Perhaps not. As The Hill reported this morning, “It’s unclear whether the proposal can get widespread support among congressional Democrats.” Indeed, “A number of House Democrats have been hesitant to back it.” The list of skeptical House Democrats includes some big names: Speaker Nancy Pelosi (D-Calif.) and House Ways and Means Committee Chair Richard Neal (D-Mass.). These two certainly will need to be on board before this plan can move forward.
House Democrats are not the only ones who are skeptical. A short while ago, Sen. Joe Manchin (D-WV), another crucial moderate Democrat in the Senate, poured cold water on the idea, saying, “I don’t like it. I don’t like the connotation that we’re targeting different people, as people that…contributed a to society and create a lot of jobs.” Morning Brew quoted New York University finance professor Aswath Damodaran who said Sen. Wyden’s plan is “perhaps the worst thought-through and most ineffective attempt ever at rewriting tax code.” Robert Willens, one of the country’s leading tax and financial-accounting experts, told Politico it is unclear how the IRS would put a price on assets. While stocks “are easy to value,” art and real estate are not. Willens also said, “A legal challenge over whether the tax is covered by the income taxes permitted under the 16th amendment is a certainty.”
So it may be back to the drawing board for the White House and Democratic leaders in Congress on the individual tax side of the equation.
Democrats Do Agree on a Global Minimum Corporate Tax
Democrats also have proposed a global minimum corporate tax. (Treasury Secretary Janet Yellen is a huge proponent of this idea.) Yesterday, Sen. Wyden, along with Sen. Elizabeth Warren (D-Mass.) and Sen. Angus King (I-Maine), released legislative text that calls for a 15 percent minimum tax on corporate profits. It is estimated the tax would apply to about 200 companies with more than $1 billion in profits. The senators said, “[T]his proposal would generate hundreds of billions in revenue over ten years.”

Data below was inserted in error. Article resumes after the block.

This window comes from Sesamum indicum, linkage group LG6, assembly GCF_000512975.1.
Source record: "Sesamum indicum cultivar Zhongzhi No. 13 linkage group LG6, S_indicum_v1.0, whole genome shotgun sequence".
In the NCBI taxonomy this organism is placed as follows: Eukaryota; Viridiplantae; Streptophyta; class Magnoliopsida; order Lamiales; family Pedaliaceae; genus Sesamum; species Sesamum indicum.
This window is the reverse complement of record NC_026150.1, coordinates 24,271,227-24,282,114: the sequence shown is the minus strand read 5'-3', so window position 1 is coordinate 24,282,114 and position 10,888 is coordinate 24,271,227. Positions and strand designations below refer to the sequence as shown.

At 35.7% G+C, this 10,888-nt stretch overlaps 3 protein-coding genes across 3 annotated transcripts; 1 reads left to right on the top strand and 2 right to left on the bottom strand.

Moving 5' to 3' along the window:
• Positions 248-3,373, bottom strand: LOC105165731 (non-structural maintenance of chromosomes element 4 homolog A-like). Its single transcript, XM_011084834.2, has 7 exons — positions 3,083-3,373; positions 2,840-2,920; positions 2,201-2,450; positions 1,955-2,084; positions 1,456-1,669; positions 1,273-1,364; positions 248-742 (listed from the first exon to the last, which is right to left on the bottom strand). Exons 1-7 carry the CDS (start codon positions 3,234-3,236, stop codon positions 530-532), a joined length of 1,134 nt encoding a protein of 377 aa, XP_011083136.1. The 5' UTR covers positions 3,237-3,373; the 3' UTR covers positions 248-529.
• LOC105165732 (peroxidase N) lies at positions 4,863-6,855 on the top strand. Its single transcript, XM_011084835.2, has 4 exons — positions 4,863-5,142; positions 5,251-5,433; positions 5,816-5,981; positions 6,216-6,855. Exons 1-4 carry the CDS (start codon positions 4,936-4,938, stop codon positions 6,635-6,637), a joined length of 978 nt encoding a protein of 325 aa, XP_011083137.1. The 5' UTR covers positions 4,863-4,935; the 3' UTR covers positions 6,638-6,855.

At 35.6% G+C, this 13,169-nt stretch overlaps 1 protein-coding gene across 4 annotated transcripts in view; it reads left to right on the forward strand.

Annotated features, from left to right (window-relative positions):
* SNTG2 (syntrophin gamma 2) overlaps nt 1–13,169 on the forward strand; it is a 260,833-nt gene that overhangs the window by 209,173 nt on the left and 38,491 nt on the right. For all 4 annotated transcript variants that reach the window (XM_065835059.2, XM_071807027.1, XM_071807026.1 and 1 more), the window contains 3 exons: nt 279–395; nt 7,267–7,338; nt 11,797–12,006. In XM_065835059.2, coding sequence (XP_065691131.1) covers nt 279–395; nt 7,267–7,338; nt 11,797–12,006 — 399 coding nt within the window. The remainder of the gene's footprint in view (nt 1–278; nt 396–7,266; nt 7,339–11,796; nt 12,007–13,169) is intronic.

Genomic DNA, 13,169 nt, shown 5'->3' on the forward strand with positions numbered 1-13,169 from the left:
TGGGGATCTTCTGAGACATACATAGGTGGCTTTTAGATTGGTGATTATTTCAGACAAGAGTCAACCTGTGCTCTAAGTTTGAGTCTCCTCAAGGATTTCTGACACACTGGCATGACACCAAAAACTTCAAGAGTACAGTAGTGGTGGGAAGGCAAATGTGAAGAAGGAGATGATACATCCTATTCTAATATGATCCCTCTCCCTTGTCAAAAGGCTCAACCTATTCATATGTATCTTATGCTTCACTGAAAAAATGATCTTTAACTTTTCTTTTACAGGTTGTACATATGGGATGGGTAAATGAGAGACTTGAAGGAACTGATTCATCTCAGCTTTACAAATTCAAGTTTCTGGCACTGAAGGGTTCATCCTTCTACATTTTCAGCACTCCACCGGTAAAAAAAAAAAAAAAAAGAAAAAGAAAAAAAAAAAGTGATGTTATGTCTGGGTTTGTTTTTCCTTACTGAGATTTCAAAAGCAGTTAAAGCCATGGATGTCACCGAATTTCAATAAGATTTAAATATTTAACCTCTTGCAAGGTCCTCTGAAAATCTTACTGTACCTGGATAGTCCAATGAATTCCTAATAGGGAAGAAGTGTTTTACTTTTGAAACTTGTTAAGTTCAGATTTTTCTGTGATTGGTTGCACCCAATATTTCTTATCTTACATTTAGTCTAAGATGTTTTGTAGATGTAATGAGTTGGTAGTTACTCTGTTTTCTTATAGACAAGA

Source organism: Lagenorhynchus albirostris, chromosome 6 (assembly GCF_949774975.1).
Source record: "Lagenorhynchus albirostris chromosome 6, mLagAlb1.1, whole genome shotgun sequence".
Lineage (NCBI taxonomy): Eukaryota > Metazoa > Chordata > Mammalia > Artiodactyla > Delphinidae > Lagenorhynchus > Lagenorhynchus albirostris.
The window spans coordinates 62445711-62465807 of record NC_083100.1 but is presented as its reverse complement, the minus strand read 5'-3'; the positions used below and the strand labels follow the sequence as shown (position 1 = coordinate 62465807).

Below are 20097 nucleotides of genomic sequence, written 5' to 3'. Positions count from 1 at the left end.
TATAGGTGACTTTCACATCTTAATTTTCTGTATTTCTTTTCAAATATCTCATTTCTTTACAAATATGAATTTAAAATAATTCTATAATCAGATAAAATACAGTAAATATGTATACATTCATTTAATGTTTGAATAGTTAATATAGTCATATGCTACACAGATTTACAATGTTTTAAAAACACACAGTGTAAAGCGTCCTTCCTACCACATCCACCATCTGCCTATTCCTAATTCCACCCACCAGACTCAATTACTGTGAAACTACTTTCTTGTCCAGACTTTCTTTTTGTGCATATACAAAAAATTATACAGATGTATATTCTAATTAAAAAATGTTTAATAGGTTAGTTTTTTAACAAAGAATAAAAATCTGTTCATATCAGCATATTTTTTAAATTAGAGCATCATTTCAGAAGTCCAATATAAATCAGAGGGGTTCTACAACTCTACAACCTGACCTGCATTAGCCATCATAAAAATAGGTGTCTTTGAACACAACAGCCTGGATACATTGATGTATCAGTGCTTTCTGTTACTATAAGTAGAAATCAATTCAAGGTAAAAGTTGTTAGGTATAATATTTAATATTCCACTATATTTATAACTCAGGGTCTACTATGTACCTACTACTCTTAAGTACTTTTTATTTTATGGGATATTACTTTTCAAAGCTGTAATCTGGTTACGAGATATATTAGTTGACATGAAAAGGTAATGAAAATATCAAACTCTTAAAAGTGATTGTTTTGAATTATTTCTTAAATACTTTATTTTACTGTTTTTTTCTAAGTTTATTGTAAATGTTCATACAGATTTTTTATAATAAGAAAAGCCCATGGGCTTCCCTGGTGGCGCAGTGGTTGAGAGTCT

The senators singled out Amazon in their explanation of the bill. Amazon, they said, paid only a 4.3 percent effective tax rate on its $45 billion in profits over the last three years. That rate, these senators pointed out, is “well below the 21 percent corporate tax rate.” The senators also noted that, “between 2008 and 2015, 40 percent of our biggest companies paid zero or less in federal taxes in at least one year.”
Most Democrats, including Sens. Sinema and Manchin, are on board. In fact, Sen. Sinema took to Twitter and said, “This proposal represents a commonsense step toward ensuring that highly profitable corporations — which sometimes can avoid the current corporate tax rate — pay a reasonable minimum corporate tax on their profits, just as everyday Arizonans and Arizona small businesses do.”
According to The Hill, in general, the proposal has received a good reception from Democratic lawmakers. That said, the provision is estimated to increase the government’s revenue by only about $400 billion over the next ten years, leaving a significant gap the Democrats will have to cover to fully pay for the Build Back Better Act.
Closing the Tax Gap for All Taxpayers
According to the IRS, the federal government loses out on about $500 to $600 billion in revenue each year because American taxpayers are not quite truthful on their tax returns.